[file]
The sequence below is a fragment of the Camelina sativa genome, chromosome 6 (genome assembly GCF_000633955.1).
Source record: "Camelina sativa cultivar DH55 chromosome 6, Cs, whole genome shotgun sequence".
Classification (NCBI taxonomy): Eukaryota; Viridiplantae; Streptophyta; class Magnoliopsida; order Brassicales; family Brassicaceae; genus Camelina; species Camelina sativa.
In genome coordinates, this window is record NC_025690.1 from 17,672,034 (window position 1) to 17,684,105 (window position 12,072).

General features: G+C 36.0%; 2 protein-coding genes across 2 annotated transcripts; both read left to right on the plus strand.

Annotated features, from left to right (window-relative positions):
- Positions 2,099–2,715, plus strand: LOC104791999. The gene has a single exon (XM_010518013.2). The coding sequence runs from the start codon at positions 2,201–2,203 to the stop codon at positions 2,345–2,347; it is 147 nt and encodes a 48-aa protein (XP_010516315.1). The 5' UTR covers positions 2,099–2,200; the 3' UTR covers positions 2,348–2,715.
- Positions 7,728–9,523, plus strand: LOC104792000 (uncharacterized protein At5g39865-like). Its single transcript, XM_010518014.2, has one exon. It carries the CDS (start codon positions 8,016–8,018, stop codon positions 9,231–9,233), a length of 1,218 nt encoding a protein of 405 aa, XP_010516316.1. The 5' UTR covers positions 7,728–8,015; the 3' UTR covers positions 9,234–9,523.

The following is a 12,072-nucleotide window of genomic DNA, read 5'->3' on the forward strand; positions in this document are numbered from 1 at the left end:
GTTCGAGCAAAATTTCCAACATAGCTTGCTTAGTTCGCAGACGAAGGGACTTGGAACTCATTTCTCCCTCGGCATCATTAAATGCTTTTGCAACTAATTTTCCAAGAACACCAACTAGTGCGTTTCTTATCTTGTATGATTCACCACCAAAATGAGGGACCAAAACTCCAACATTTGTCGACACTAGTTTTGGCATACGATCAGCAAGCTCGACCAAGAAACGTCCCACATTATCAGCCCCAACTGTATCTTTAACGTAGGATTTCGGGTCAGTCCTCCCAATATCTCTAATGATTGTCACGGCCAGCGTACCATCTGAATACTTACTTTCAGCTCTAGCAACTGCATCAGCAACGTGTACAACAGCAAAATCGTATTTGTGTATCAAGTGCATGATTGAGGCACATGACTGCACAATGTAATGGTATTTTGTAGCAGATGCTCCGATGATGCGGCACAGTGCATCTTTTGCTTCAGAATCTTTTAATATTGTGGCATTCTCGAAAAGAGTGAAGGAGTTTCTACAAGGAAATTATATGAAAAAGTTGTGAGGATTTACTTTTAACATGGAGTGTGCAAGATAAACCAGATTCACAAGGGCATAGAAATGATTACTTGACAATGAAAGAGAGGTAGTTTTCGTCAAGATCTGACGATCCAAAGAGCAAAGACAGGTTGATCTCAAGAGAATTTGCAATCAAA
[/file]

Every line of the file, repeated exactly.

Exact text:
The sequence below is a fragment of the Camelina sativa genome, chromosome 6 (genome assembly GCF_000633955.1).
Source record: "Camelina sativa cultivar DH55 chromosome 6, Cs, whole genome shotgun sequence".
Classification (NCBI taxonomy): Eukaryota; Viridiplantae; Streptophyta; class Magnoliopsida; order Brassicales; family Brassicaceae; genus Camelina; species Camelina sativa.
In genome coordinates, this window is record NC_025690.1 from 17,672,034 (window position 1) to 17,684,105 (window position 12,072).

General features: G+C 36.0%; 2 protein-coding genes across 2 annotated transcripts; both read left to right on the plus strand.

Annotated features, from left to right (window-relative positions):
- Positions 2,099–2,715, plus strand: LOC104791999. The gene has a single exon (XM_010518013.2). The coding sequence runs from the start codon at positions 2,201–2,203 to the stop codon at positions 2,345–2,347; it is 147 nt and encodes a 48-aa protein (XP_010516315.1). The 5' UTR covers positions 2,099–2,200; the 3' UTR covers positions 2,348–2,715.
- Positions 7,728–9,523, plus strand: LOC104792000 (uncharacterized protein At5g39865-like). Its single transcript, XM_010518014.2, has one exon. It carries the CDS (start codon positions 8,016–8,018, stop codon positions 9,231–9,233), a length of 1,218 nt encoding a protein of 405 aa, XP_010516316.1. The 5' UTR covers positions 7,728–8,015; the 3' UTR covers positions 9,234–9,523.

The following is a 12,072-nucleotide window of genomic DNA, read 5'->3' on the forward strand; positions in this document are numbered from 1 at the left end:
GTTCGAGCAAAATTTCCAACATAGCTTGCTTAGTTCGCAGACGAAGGGACTTGGAACTCATTTCTCCCTCGGCATCATTAAATGCTTTTGCAACTAATTTTCCAAGAACACCAACTAGTGCGTTTCTTATCTTGTATGATTCACCACCAAAATGAGGGACCAAAACTCCAACATTTGTCGACACTAGTTTTGGCATACGATCAGCAAGCTCGACCAAGAAACGTCCCACATTATCAGCCCCAACTGTATCTTTAACGTAGGATTTCGGGTCAGTCCTCCCAATATCTCTAATGATTGTCACGGCCAGCGTACCATCTGAATACTTACTTTCAGCTCTAGCAACTGCATCAGCAACGTGTACAACAGCAAAATCGTATTTGTGTATCAAGTGCATGATTGAGGCACATGACTGCACAATGTAATGGTATTTTGTAGCAGATGCTCCGATGATGCGGCACAGTGCATCTTTTGCTTCAGAATCTTTTAATATTGTGGCATTCTCGAAAAGAGTGAAGGAGTTTCTACAAGGAAATTATATGAAAAAGTTGTGAGGATTTACTTTTAACATGGAGTGTGCAAGATAAACCAGATTCACAAGGGCATAGAAATGATTACTTGACAATGAAAGAGAGGTAGTTTTCGTCAAGATCTGACGATCCAAAGAGCAAAGACAGGTTGATCTCAAGAGAATTTGCAATCAAA